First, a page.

Some years ago, we hired a young lady as a general office manager. Suzanne* arranged the meeting rooms, catering, travel arrangements and so on. She was hardworking but reserved – she quietly got on with the job and largely kept to herself. In her spare time, she loved singing.
The end-of-year function was coming up, and the CEO was looking to save costs. Someone suggested that we could save on the entertainment bill by asking Suzanne to perform a few songs. She readily agreed.
When it came time for Suzanne to perform, people weren’t expecting much. She was very shy around the office, and people couldn’t imagine her outside of that context. How wrong they were! She came out on stage and totally blew people away with her talent. (By the way, I switched on the TV five years later to see Suzanne as one of the top 10 finalists on Idols, so she truly was talented).
What was really amazing about this performance was the impact it had when Suzanne went back to work the next Monday. People looked at her with a new-found respect. People who didn’t even know she existed before now actively engaged her in conversation. And her self-confidence soared. It was incredible to see.
What if we could scale this up? What if we gave every employee the opportunity to bring their passion into the workplace? What if this was encouraged, even expected? Imagine the impact it would have on the way people feel about each other and the company.
The power of passion
Unfortunately, very few people can say that their work is their passion. Work is something you have to do – following your passion is something you love to do.
Whenever I interview potential employees, I always ask them what they’re passionate about. The reason is that if I can align the job vacancy with the candidate’s true passion, then the employee will feel that the work is meaningful, he or she will bring greater energy and enthusiasm to the job, and loyalty will increase. Of course, this is not always possible. For example, it’s difficult to align a passion for painting with a job as a filing clerk. However, if we could somehow bring their passion into the workplace – not necessarily into their everyday job function – then we might be able to tap into some of the benefits mentioned above.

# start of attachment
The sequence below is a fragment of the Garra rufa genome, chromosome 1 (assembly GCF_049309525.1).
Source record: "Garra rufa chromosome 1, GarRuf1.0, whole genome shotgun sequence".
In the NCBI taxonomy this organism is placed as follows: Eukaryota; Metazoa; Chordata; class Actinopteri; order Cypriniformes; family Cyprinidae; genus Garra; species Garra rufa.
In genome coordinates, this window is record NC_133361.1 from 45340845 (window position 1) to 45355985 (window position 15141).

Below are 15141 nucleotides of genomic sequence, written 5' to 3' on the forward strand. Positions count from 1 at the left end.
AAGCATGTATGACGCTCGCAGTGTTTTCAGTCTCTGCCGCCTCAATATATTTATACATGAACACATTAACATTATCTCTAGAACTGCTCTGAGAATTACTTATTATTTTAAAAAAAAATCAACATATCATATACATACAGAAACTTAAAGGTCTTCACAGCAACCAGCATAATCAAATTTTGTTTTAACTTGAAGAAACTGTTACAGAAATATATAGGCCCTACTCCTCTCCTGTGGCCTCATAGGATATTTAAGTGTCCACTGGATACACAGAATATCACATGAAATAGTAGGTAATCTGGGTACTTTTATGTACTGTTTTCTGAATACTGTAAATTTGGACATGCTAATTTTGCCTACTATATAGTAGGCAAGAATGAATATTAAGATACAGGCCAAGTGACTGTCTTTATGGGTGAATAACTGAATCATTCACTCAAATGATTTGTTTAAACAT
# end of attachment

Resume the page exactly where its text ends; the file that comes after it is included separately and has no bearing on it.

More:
Adapting a precedent
Google famously pioneered a policy called 20% Innovation Time, where engineers are encouraged to spend 20% of their time working on work-related projects that interest them but are not necessarily in their job descriptions. Incredibly, this policy has led to nearly half of all new product launches (including such services as Gmail, Google News and Adsense).
What if we adapted this policy into “10% Passion Time” – where employees are given the freedom to spend 10% of their work-time bringing their passions into the workplace. The passion doesn’t have to be work-related at all, as long as it can be brought into the work environment or involve fellow employees.
A cynic might argue that this idea will result in 10% lower productivity, since people now have 10% less time to do their jobs. In practice, however, it is likely to make people more productive. Yes, they will have less time to do their jobs. But the extra energy and enthusiasm that they bring to the other 90% should more than compensate. In addition, it should lead to greater loyalty and lower turnover.
How could this work in practice?
Each employee would firstly specify what their passion is. They would then be encouraged to think how to bring that passion into the workplace, and given the freedom to practise it.
So the filing clerk who is passionate about painting might arrange an exhibition of her work in the company foyer. The accountant who is passionate about cooking might arrange a cooking demo in the company kitchen for whoever is interested. The brand manager who is passionate about helping underprivileged kids might form a group of like-minded people in the company and start a company volunteer programme. And so on.
People would start thinking differently about their jobs, the company, and each other. Worth a try?**
* Not her real name.
** If you do give it a try, let me know how it goes at firstname.lastname@example.org
Dr Gavin Symanowitz is the founder of FeedbackRocket.com, an award-winning online innovation that enables management feedback.